Clinical and economic effectiveness of the use of platelet-rich plasma in the treatment of chronic wounds

Abstract:

The paper presents the results of the clinical use of platelet-rich plasma in the treatment of long-term non-healing wounds of various etiologies in patients on inpatient treatment and outpatient monitoring in the department of surgical infections of the State-financed health institution, City clinical hospital No. 13, Moscow Health Department, from 2011 to 2016: test group and control group of 50 patients per each, comparable by gender, age, nature of pathology and area of wounds. When analyzing the data obtained, it was found that a significant reduction in the duration of patients treatment was achieved in the test group: the average epithelialization time for the wounds was 42.3 ± 5.7 days, while in the control group, this index was many times higher and averaged 123.8 ± 25.3 days. The average length of hospitalization at the stage of the treatment of patients in the test group was 8.4 ± 1.5 days, in the control group it was 18.1 ± 1.6 days (p < 0.0001). The economic effect averaged 736.81 Euro in savings per patient.

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Platelet-Rich Plasma Injections as a Treatment for Refractory Patellar Tendinosis: A Meta-Analysis of Randomised Trials

Purpose: Patellar tendinosis (PT) is a common condition amongst athletes. In this study, we perform a meta-analysis on randomised controlled trials (RCTs) to evaluate the use of platelet-rich plasma (PRP) for refractory PT.

Methods: A literature search was undertaken in various databases from their year of inception to October 2015. The primary outcome measure was the Victorian Institute of Sports Assessment-Patella (VISA-P) score.

Results: We identified 2 RCTs comparing PRP injections to alternative treatment options (extracorporeal shockwave therapy [ESWT] and dry needling of the tendon). Meta-analysis showed no significant difference in mean VISA-P scores between PRP injection and control at early assessment (2 or 3 months; estimated difference in means, 11.9; standard error [SE], 7.4; 95% confidence interval [CI], –2.7 to 26.4; p=0.109). However, PRP was statistically better than control with regards to VISA-P scores at longer follow-up (6 months or longer; estimated difference in means, 12.7; SE, 4.4; 95% CI, 4.1 to 21.3; p=0.004).

Conclusions: There is a paucity of RCTs evaluating the role of PRP in PT. Our results suggest that, based on limited evidence, PRP is superior over other established non-surgical treatments (dry needling and ESWT) for refractory PT. Larger RCTs may allow better characterisation of the role of PRP in this condition.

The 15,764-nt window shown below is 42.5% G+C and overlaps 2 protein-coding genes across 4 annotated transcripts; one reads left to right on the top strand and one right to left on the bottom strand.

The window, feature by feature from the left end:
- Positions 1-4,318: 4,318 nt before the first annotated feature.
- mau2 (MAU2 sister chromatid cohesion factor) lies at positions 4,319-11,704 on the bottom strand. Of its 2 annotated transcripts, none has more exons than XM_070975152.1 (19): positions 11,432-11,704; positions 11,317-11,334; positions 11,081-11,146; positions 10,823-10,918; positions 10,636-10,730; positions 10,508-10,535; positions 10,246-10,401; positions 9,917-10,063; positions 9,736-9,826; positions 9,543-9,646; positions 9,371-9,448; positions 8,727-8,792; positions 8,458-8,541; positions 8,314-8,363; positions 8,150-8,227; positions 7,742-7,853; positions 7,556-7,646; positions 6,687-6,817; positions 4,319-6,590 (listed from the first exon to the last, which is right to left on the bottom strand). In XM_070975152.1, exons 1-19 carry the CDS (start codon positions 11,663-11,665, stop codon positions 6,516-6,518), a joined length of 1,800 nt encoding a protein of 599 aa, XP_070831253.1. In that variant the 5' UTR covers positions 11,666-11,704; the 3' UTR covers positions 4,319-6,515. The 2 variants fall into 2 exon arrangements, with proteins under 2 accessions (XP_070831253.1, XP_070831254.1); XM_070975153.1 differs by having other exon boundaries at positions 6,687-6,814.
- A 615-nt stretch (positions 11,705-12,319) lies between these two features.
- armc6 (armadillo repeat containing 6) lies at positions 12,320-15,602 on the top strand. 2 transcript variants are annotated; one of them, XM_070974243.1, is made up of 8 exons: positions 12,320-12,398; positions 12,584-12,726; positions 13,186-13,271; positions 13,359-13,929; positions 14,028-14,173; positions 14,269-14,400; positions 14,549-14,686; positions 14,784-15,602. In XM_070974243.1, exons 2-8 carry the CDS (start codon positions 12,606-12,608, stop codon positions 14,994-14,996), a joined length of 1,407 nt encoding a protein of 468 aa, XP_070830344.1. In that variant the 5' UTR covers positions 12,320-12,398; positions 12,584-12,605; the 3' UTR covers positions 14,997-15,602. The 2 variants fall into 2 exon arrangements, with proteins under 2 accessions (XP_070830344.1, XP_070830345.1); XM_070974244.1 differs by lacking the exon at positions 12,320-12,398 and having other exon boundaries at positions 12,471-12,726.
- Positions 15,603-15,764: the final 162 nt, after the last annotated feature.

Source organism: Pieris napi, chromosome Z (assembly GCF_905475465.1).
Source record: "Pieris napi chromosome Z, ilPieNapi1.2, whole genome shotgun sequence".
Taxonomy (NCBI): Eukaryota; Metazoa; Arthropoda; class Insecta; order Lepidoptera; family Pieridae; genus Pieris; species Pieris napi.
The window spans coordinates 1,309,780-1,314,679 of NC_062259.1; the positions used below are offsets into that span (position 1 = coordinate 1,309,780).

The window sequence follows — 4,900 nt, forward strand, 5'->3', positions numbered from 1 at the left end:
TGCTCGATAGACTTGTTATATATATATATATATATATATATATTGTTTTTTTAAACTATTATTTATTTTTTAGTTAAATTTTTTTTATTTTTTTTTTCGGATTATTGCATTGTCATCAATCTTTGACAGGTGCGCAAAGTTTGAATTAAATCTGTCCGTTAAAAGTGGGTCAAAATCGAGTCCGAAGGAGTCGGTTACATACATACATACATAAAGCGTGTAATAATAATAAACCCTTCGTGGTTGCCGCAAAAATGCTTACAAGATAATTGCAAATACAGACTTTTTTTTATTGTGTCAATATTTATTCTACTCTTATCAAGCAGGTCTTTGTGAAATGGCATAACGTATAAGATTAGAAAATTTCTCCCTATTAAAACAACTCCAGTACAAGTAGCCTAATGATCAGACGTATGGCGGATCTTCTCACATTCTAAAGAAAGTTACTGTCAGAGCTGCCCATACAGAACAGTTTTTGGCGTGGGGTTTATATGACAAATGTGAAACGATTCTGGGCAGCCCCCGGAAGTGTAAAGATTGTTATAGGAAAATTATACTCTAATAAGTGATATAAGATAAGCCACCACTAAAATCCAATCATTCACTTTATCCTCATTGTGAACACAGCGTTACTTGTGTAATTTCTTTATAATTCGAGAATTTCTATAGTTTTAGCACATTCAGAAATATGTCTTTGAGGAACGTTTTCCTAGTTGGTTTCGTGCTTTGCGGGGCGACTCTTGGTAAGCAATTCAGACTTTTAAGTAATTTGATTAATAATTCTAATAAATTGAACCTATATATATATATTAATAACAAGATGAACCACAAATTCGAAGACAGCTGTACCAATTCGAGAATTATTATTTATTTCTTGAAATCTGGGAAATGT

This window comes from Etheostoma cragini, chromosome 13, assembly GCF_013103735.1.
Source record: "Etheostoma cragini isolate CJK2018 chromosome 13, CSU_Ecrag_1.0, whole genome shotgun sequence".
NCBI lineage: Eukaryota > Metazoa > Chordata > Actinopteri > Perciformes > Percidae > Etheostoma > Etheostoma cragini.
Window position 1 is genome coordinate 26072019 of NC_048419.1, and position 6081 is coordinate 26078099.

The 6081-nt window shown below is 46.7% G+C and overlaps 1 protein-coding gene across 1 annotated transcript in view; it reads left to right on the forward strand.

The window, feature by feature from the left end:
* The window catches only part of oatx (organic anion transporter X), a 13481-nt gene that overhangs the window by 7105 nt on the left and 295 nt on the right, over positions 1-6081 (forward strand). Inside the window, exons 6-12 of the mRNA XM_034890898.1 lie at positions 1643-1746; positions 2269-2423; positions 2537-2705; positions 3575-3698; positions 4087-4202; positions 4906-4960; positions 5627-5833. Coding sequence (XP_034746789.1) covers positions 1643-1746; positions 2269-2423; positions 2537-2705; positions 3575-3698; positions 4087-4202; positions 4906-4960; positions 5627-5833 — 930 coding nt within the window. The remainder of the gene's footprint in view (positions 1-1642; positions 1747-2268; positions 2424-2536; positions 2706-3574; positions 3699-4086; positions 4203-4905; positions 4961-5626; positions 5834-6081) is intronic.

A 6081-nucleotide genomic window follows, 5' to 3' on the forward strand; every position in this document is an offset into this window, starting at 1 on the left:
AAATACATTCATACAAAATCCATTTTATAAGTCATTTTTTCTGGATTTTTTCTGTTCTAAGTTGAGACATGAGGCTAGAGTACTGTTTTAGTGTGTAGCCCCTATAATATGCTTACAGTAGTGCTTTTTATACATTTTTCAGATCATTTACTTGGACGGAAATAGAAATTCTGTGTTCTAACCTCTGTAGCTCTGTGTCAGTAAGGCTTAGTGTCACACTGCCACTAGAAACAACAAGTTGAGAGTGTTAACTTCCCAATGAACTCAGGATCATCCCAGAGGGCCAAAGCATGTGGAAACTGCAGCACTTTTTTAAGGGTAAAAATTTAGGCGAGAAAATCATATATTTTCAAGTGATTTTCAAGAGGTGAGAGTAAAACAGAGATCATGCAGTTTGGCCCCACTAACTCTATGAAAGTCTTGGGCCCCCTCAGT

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Musculoskeletal Tissue Regeneration: The Role of the Stem Cells

Abstract:

Ligament, cartilage, and meniscus injuries often have poor healing due to low vascularity and low proliferative abilities of the resident cells. Drawbacks with conventional treatment methodologies have prompted interest in a new approach we term “Regenerative Engineering” to regenerate orthopaedic tissues. The work of cells is of central importance in the Regenerative Engineering paradigm. In this regard, both differentiated cells and stem cells such as bone marrow stromal cells have been studied as sources for orthopaedic tissue regeneration. In addition, other stem cells such as those derived from peripheral blood, synovium, adipose, and other extraembryonic sources have been isolated and characterized and subsequently investigated for regenerating various orthopaedic tissues. In this review, recent developments in the stem cell-mediated regeneration of ligament, cartilage, and menisci are discussed.

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Use of Platelet Rich Fibrin for the Treatment of Muco-Gingival Recessions: Novel Improvements in Plastic Aesthetic Surgery Utilizing The Fibrin Assisted Soft Tissue Promotion (FASTP) Technique

Abstract:

The use of platelet rich fibrin (PRF) has been utilized for a wide variety of procedures in both the medical and dental fields. Results from many randomized clinical trials have now pointed to its marked ability to promote soft-tissue wound healing where PRF has been documented to facilitate wound closure and speed regeneration of muco-gingival recessions. Within this chapter, a systematic review of the various clinical studies utilizing PRF for recession coverage procedures is presented. Furthermore, a new surgical concept is introduced following years of clinical experience with PRF described as the “Fibrin Assisted Soft Tissue Promotion” FASTP technique.

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Effect of Autologous Fibrin Gel and Platelet Rich Plasma Activated by Ozone Versus Those Activated by Calcium Chloride on Wound Healing and Prevention of Infection in High Risk Cesarean Sections: Randomized Controlled Study.

Abstract: